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"Men do better out of marriage than women."

(81 Posts)
Farlalalala Wed 05-Dec-12 16:51:05

This is a view I've seen expressed on here a few times, and I was wondering - is it a common view held by many people on here/IRL? Because, unless you are married to a twat who takes you for granted - which is obviously a problem - then I don't see how men do better out of marriage than women, nowadays.

Yama Mon 10-Dec-12 18:12:16

You know, I don't know if we are moving backwards or if I some sort of freak who has operated outside of the norm all my life.

I can see all of this, everything SGB and Bertie and others on this thread have posted about but I don't feel it.

I was always happy single, I never wanted to marry, I had a child on my own (from pregnancy) and I have never felt judged or pressured. I have resisted my identity being linked to my relationships. To channel the Prisoner, 'I am not a couple, I am a free woman.' Or something.

SolidGoldFrankensteinandmurgh Sun 09-Dec-12 09:08:58

Bertie: That's partly a hangover from the days when it was a dreadful fate to be an unmarried woman, because women working for pay was almost unheard of, and unmarried women who didn't have handy male protectors in the shape of fathers or brothers were pretty much seen as fair game for predators.

Again, this is the way men designed marriage - being owned by one man was safer for women, Freedom and autonomy, oh no dear you don't want those...

ClippedPhoenix Sun 09-Dec-12 03:44:14

Of course they would it stands to reason.

A servant makes for a happy life!

You are right Bertie and it happens going out of a marriage as well as going in. I'm sure my first husband didn't feel he had 'failed' when our marriage ended. I did though.

TheDoctrineOfSnatch Sun 09-Dec-12 02:12:56

Great post Bertie

BertieBotts Sat 08-Dec-12 23:34:32

I've been thinking about this thread; sorry for the late addition!

I have been thinking about how, culturally/in terms of society and attitudes etc, marriage is seen as more of an option for men whereas it's more of an essential for women.

So, while marriage is a choice for either sex, the alternatives are wildly different. If a man never marries then that's a perfectly fine thing in the eyes of society, whereas for women it's seen as more of a terrible predicament. So, of course, the goal becomes marriage in order to avoid that terrible predicament, consciously or not, whereas for men it's a more equal choice; marriage with a woman that he loves and makes him happy, or eternal bachelorhood which might be lonely at times, but at least he'll probably have friends, a career, etc, and he won't have to put up with a wife he doesn't like.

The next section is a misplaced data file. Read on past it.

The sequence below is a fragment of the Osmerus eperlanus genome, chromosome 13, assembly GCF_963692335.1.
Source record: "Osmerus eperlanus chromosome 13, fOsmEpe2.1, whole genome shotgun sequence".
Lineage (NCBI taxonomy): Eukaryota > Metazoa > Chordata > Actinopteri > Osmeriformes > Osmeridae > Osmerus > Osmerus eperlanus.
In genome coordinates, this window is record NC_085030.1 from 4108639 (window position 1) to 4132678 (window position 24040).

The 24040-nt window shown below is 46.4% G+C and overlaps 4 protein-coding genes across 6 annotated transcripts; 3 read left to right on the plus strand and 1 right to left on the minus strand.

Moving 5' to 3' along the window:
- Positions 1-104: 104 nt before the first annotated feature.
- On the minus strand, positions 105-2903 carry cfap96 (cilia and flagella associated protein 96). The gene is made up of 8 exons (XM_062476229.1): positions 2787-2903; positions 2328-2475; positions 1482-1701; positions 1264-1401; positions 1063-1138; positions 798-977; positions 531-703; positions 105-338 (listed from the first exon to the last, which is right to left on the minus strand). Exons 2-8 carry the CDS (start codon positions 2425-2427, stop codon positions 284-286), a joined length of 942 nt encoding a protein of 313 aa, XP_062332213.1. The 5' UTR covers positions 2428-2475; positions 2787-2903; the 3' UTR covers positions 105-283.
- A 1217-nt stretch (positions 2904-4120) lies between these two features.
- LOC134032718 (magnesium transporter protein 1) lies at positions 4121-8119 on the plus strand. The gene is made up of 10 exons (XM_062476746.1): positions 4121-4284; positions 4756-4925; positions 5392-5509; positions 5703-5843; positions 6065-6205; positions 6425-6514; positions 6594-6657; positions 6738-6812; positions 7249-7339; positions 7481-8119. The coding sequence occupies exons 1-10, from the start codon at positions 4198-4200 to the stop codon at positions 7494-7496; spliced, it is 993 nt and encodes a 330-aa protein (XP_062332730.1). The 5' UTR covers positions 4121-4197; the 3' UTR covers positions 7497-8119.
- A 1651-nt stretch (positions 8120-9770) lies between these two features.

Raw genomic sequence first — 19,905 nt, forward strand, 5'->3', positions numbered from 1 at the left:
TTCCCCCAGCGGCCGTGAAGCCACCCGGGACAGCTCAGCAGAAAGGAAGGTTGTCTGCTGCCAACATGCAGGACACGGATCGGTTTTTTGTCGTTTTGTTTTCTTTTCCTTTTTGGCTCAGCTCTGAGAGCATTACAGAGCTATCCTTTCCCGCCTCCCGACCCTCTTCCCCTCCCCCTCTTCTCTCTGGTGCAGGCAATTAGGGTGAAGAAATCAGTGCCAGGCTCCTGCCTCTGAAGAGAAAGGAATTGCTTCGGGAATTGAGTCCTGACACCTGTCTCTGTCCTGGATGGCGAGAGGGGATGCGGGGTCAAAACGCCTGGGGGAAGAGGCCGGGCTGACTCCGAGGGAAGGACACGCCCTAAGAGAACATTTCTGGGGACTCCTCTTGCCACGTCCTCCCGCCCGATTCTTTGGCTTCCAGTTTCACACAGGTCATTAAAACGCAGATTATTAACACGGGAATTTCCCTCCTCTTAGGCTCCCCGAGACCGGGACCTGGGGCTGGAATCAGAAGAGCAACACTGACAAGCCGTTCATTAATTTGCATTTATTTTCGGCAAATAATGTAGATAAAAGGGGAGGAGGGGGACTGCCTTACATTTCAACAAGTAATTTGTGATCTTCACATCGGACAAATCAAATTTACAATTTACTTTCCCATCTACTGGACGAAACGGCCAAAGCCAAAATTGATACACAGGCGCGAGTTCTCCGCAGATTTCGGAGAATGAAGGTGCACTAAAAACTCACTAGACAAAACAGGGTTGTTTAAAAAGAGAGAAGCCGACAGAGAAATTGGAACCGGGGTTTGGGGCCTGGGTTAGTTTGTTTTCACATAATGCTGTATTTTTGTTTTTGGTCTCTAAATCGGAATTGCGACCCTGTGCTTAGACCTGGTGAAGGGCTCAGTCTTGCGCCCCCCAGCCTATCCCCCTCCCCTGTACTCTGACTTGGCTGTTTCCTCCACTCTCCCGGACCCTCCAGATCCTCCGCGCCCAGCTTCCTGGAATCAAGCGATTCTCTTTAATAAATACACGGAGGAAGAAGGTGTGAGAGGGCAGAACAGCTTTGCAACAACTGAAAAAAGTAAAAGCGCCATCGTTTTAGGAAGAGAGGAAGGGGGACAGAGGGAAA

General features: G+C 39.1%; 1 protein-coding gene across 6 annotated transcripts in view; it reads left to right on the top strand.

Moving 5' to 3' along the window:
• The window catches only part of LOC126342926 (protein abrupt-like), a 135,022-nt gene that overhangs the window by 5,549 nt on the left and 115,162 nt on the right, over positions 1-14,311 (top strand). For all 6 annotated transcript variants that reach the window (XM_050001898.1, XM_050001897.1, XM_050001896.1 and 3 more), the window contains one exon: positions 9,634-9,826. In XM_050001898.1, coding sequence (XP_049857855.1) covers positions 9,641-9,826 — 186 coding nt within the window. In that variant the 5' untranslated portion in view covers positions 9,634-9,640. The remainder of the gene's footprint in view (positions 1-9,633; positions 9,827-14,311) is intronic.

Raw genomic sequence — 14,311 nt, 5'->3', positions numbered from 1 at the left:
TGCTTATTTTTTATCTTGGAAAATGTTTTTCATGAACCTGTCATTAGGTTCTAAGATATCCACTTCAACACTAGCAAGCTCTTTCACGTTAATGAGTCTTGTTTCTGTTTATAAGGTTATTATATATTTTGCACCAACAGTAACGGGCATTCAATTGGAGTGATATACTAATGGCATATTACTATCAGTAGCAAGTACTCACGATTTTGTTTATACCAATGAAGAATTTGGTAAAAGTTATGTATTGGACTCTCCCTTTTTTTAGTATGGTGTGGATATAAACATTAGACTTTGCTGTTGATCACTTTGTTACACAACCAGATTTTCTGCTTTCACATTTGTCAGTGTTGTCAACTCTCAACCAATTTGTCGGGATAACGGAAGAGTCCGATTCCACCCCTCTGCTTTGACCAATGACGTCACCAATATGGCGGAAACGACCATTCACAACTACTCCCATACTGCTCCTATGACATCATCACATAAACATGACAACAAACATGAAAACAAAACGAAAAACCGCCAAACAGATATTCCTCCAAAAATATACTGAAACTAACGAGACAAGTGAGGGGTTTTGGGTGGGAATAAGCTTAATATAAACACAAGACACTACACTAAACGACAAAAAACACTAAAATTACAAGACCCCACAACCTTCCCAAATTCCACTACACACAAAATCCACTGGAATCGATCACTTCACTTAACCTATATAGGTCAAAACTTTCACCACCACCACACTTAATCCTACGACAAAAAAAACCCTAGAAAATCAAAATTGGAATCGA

That's why I think it's important to keep reiterating the idea that it's okay to be a single woman, it's not some terrible fate, it is, in fact, preferable to being in a shit marriage. Women can be eternal bachelors too and have friends, a career, children if they want them, and not have to put up with a husband they don't like! Although it seems ludicrous, there is still a double standard.

I think it's also the reason why it's okay to question relationships, certainly not a bad thing. I still find there's a lot of hostility to this kind of suggestion, though. I suppose because it's not nice to think that people doubt your relationship, but if something happens that makes you look twice at something or something happens to make the relationship "rocky" that's not necessarily a bad thing IMO. If there are issues to expose then it's best to get them to the surface and either sort them out or work out that they're unsortable, sooner rather than later.

SolidGoldFrankensteinandmurgh Thu 06-Dec-12 20:11:56

There's still a lot of propaganda to the effect that women are more 'naturally' inclined to be servants 'care' more about housework than men. Along with the relentless insistence that a woman without a man is a freak and a failure, it's not that surprising that a lot of women still put up with sexist, lazy, selfish men for quite a long time.

LaQueen Thu 06-Dec-12 17:21:44

nice don't get me wrong, I am perfectly capable of sorting out tricksy tasks...and have done, many times in the past. It's just that nowadays I choose not to.

Same as cooking...I can cook, quite well, I just choose not to smile

DontmindifIdo Thu 06-Dec-12 14:19:46

Hmm, this debate is comparing being married with being single, not being married with living together unmarried. If you are talking about who gets the better deal out of being married rather than living together, it's usually woman (because woman generally need the legal protection if things go wrong) however, compared to being single, then men do get more out of being married, even if they don't see it. Statistics prove it, from living longer, being healthier, having better careers etc having a woman to share their home and life with, not just a girlfriend who lives elsewhere, does make a significant improvement to men's lives.